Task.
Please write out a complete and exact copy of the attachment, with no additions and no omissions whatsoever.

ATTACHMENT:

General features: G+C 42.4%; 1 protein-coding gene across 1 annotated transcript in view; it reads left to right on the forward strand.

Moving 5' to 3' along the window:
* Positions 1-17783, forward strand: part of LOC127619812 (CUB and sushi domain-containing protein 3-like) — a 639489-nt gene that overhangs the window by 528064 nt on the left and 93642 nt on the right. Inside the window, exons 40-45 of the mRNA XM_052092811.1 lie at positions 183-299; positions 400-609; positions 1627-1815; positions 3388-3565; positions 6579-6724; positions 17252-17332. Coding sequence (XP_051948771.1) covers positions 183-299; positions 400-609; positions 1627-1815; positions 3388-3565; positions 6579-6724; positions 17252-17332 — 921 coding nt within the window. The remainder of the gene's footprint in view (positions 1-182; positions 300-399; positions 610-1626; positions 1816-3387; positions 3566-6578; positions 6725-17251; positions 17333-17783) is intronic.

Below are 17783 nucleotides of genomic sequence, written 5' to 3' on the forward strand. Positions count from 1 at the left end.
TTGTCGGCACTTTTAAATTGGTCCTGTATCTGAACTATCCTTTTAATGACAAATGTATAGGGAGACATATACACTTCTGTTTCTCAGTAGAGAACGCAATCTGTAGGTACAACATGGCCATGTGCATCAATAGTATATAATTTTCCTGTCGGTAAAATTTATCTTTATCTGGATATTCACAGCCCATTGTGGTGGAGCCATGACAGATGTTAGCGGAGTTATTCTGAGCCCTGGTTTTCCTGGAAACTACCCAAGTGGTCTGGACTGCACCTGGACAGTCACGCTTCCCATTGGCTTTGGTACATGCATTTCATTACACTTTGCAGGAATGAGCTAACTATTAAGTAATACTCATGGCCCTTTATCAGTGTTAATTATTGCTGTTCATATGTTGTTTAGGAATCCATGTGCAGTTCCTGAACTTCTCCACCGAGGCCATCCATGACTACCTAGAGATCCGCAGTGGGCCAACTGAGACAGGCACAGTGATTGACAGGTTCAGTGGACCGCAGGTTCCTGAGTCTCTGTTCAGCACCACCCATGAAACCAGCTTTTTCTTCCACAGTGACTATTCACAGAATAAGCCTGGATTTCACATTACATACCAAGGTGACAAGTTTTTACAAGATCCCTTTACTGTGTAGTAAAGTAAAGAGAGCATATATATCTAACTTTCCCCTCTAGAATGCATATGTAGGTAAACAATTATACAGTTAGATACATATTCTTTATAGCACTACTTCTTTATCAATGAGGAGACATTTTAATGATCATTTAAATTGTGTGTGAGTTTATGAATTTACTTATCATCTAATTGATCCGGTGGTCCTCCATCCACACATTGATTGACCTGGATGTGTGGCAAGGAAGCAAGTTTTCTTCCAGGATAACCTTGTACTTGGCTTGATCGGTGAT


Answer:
General features: G+C 42.4%; 1 protein-coding gene across 1 annotated transcript in view; it reads left to right on the forward strand.

Moving 5' to 3' along the window:
* Positions 1-17783, forward strand: part of LOC127619812 (CUB and sushi domain-containing protein 3-like) — a 639489-nt gene that overhangs the window by 528064 nt on the left and 93642 nt on the right. Inside the window, exons 40-45 of the mRNA XM_052092811.1 lie at positions 183-299; positions 400-609; positions 1627-1815; positions 3388-3565; positions 6579-6724; positions 17252-17332. Coding sequence (XP_051948771.1) covers positions 183-299; positions 400-609; positions 1627-1815; positions 3388-3565; positions 6579-6724; positions 17252-17332 — 921 coding nt within the window. The remainder of the gene's footprint in view (positions 1-182; positions 300-399; positions 610-1626; positions 1816-3387; positions 3566-6578; positions 6725-17251; positions 17333-17783) is intronic.

Below are 17783 nucleotides of genomic sequence, written 5' to 3' on the forward strand. Positions count from 1 at the left end.
TTGTCGGCACTTTTAAATTGGTCCTGTATCTGAACTATCCTTTTAATGACAAATGTATAGGGAGACATATACACTTCTGTTTCTCAGTAGAGAACGCAATCTGTAGGTACAACATGGCCATGTGCATCAATAGTATATAATTTTCCTGTCGGTAAAATTTATCTTTATCTGGATATTCACAGCCCATTGTGGTGGAGCCATGACAGATGTTAGCGGAGTTATTCTGAGCCCTGGTTTTCCTGGAAACTACCCAAGTGGTCTGGACTGCACCTGGACAGTCACGCTTCCCATTGGCTTTGGTACATGCATTTCATTACACTTTGCAGGAATGAGCTAACTATTAAGTAATACTCATGGCCCTTTATCAGTGTTAATTATTGCTGTTCATATGTTGTTTAGGAATCCATGTGCAGTTCCTGAACTTCTCCACCGAGGCCATCCATGACTACCTAGAGATCCGCAGTGGGCCAACTGAGACAGGCACAGTGATTGACAGGTTCAGTGGACCGCAGGTTCCTGAGTCTCTGTTCAGCACCACCCATGAAACCAGCTTTTTCTTCCACAGTGACTATTCACAGAATAAGCCTGGATTTCACATTACATACCAAGGTGACAAGTTTTTACAAGATCCCTTTACTGTGTAGTAAAGTAAAGAGAGCATATATATCTAACTTTCCCCTCTAGAATGCATATGTAGGTAAACAATTATACAGTTAGATACATATTCTTTATAGCACTACTTCTTTATCAATGAGGAGACATTTTAATGATCATTTAAATTGTGTGTGAGTTTATGAATTTACTTATCATCTAATTGATCCGGTGGTCCTCCATCCACACATTGATTGACCTGGATGTGTGGCAAGGAAGCAAGTTTTCTTCCAGGATAACCTTGTACTTGGCTTGATCGGTGAT